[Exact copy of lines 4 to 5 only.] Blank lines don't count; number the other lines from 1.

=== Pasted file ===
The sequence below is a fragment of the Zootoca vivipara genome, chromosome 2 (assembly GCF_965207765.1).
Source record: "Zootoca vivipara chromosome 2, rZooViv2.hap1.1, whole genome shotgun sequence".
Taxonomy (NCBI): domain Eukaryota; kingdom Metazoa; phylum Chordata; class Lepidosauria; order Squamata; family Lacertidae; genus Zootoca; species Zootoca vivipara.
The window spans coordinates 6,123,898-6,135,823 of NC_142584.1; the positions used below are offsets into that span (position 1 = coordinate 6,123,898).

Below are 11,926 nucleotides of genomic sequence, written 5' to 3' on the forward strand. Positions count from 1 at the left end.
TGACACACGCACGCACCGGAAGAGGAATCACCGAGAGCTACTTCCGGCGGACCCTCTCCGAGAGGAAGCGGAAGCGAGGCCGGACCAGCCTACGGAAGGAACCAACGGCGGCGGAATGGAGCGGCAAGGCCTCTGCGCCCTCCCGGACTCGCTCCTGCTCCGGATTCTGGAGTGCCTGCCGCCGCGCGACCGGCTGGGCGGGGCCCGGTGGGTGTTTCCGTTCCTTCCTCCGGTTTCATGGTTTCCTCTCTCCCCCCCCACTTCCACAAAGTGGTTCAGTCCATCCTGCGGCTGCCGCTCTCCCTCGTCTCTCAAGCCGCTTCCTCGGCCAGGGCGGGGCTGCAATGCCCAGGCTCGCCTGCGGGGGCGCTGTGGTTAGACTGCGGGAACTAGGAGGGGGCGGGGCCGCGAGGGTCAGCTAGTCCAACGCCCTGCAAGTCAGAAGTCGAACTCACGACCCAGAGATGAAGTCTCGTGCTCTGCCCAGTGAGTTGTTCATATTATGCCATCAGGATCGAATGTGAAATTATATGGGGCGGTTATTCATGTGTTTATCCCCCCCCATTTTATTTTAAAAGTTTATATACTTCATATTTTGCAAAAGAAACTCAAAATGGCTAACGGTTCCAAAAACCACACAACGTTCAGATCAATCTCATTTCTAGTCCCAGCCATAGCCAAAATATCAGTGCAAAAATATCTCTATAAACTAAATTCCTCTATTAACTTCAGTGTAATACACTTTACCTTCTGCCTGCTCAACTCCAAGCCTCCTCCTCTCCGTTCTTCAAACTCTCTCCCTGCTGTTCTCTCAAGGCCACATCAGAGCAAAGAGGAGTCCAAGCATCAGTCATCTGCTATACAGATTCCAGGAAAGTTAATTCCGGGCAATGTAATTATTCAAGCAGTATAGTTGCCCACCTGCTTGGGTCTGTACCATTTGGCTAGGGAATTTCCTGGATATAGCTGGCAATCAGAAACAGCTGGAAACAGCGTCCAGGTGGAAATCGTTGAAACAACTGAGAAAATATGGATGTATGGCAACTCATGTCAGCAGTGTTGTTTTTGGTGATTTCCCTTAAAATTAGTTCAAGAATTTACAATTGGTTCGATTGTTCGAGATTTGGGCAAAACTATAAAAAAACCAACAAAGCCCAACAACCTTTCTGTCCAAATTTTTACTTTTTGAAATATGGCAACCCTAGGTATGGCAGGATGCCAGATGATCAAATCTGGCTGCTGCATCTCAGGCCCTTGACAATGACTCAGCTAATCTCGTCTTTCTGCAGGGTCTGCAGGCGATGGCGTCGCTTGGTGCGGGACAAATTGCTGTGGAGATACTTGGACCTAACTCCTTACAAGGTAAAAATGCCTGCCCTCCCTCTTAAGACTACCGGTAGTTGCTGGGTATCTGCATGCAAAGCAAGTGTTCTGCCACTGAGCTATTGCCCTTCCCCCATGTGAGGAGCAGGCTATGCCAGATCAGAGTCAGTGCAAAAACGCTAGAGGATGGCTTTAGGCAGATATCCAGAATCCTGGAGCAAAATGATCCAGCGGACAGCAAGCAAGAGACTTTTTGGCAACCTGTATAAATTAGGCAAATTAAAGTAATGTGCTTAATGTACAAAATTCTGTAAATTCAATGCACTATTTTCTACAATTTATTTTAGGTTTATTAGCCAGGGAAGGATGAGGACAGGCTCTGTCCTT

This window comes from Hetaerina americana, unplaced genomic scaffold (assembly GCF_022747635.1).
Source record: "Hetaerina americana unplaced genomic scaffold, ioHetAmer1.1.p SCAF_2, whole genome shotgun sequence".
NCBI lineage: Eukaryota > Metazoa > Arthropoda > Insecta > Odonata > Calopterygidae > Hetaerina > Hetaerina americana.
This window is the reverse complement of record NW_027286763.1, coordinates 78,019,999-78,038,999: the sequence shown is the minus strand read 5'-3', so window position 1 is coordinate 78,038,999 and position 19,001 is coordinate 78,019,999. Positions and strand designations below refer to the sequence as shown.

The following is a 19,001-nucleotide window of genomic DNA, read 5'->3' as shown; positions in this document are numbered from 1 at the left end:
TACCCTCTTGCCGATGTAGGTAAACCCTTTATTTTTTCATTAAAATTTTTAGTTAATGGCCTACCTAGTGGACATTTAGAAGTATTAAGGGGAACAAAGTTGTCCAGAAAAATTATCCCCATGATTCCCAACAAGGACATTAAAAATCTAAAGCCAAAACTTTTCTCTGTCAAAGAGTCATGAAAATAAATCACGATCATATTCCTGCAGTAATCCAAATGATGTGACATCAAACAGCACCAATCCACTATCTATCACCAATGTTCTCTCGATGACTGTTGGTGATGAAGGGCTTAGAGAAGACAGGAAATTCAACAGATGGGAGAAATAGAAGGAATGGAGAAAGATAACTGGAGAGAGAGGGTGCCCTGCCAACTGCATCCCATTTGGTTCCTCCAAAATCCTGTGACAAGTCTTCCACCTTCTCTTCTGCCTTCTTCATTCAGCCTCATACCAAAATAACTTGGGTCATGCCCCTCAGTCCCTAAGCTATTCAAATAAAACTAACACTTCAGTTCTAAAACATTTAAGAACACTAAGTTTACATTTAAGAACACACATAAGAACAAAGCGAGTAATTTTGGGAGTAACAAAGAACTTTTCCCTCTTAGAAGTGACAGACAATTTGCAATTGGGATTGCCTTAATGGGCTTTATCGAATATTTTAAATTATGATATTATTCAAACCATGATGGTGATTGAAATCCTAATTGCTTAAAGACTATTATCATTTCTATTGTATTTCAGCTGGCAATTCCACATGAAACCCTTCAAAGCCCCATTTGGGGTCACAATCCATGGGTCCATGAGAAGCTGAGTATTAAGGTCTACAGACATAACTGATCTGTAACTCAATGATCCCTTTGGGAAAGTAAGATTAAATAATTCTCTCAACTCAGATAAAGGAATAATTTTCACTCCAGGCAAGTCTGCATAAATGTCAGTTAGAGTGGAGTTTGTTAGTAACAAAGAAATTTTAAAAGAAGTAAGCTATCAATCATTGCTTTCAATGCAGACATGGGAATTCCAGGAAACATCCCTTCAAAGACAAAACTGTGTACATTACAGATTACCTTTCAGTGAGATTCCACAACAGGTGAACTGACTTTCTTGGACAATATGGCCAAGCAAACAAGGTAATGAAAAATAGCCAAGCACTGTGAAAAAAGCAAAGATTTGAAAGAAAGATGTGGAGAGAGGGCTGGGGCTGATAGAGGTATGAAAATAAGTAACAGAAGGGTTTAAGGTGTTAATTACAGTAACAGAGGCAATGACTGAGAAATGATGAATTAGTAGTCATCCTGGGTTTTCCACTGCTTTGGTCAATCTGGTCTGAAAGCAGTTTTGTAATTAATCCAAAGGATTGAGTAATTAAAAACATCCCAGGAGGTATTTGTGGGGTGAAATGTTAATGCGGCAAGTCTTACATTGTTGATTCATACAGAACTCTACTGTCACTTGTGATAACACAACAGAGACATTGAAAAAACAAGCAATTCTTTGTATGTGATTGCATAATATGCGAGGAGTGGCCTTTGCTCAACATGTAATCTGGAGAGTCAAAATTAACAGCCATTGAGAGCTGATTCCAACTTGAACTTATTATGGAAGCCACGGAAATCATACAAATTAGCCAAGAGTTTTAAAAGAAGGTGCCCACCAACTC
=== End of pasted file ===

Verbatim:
The window spans coordinates 6,123,898-6,135,823 of NC_142584.1; the positions used below are offsets into that span (position 1 = coordinate 6,123,898).

Below are 11,926 nucleotides of genomic sequence, written 5' to 3' on the forward strand. Positions count from 1 at the left end.